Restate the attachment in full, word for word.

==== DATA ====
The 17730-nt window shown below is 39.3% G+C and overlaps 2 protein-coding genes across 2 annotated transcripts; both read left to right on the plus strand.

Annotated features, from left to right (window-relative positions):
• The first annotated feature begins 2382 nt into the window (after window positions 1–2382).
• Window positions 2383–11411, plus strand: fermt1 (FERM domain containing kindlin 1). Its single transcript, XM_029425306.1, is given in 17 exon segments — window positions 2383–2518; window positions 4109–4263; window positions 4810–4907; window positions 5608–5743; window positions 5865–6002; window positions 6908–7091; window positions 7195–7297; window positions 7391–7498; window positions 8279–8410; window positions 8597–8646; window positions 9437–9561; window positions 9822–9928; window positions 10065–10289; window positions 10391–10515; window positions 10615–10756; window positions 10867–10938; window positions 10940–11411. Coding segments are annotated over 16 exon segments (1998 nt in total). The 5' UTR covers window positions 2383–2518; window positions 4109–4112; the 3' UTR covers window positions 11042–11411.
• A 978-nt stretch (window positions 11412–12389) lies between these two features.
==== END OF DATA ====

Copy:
The 17730-nt window shown below is 39.3% G+C and overlaps 2 protein-coding genes across 2 annotated transcripts; both read left to right on the plus strand.

Annotated features, from left to right (window-relative positions):
• The first annotated feature begins 2382 nt into the window (after window positions 1–2382).
• Window positions 2383–11411, plus strand: fermt1 (FERM domain containing kindlin 1). Its single transcript, XM_029425306.1, is given in 17 exon segments — window positions 2383–2518; window positions 4109–4263; window positions 4810–4907; window positions 5608–5743; window positions 5865–6002; window positions 6908–7091; window positions 7195–7297; window positions 7391–7498; window positions 8279–8410; window positions 8597–8646; window positions 9437–9561; window positions 9822–9928; window positions 10065–10289; window positions 10391–10515; window positions 10615–10756; window positions 10867–10938; window positions 10940–11411. Coding segments are annotated over 16 exon segments (1998 nt in total). The 5' UTR covers window positions 2383–2518; window positions 4109–4112; the 3' UTR covers window positions 11042–11411.
• A 978-nt stretch (window positions 11412–12389) lies between these two features.